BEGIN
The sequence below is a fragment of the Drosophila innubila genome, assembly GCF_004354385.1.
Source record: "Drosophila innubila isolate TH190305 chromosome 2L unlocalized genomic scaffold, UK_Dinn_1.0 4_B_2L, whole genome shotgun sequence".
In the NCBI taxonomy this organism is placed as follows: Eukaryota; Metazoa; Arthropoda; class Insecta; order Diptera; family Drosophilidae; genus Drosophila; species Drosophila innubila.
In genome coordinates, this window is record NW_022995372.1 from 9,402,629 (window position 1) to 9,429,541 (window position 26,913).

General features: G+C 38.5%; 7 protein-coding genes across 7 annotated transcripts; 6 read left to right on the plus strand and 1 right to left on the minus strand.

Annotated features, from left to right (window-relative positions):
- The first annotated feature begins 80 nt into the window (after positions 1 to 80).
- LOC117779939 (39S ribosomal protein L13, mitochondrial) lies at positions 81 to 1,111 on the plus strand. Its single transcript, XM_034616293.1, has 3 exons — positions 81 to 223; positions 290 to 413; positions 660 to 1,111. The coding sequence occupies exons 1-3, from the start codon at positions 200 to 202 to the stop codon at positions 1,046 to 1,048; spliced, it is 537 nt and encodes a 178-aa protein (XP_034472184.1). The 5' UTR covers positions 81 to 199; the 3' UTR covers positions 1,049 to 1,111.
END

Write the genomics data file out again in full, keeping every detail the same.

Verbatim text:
The sequence below is a fragment of the Drosophila innubila genome, assembly GCF_004354385.1.
Source record: "Drosophila innubila isolate TH190305 chromosome 2L unlocalized genomic scaffold, UK_Dinn_1.0 4_B_2L, whole genome shotgun sequence".
In the NCBI taxonomy this organism is placed as follows: Eukaryota; Metazoa; Arthropoda; class Insecta; order Diptera; family Drosophilidae; genus Drosophila; species Drosophila innubila.
In genome coordinates, this window is record NW_022995372.1 from 9,402,629 (window position 1) to 9,429,541 (window position 26,913).

General features: G+C 38.5%; 7 protein-coding genes across 7 annotated transcripts; 6 read left to right on the plus strand and 1 right to left on the minus strand.

Annotated features, from left to right (window-relative positions):
- The first annotated feature begins 80 nt into the window (after positions 1 to 80).
- LOC117779939 (39S ribosomal protein L13, mitochondrial) lies at positions 81 to 1,111 on the plus strand. Its single transcript, XM_034616293.1, has 3 exons — positions 81 to 223; positions 290 to 413; positions 660 to 1,111. The coding sequence occupies exons 1-3, from the start codon at positions 200 to 202 to the stop codon at positions 1,046 to 1,048; spliced, it is 537 nt and encodes a 178-aa protein (XP_034472184.1). The 5' UTR covers positions 81 to 199; the 3' UTR covers positions 1,049 to 1,111.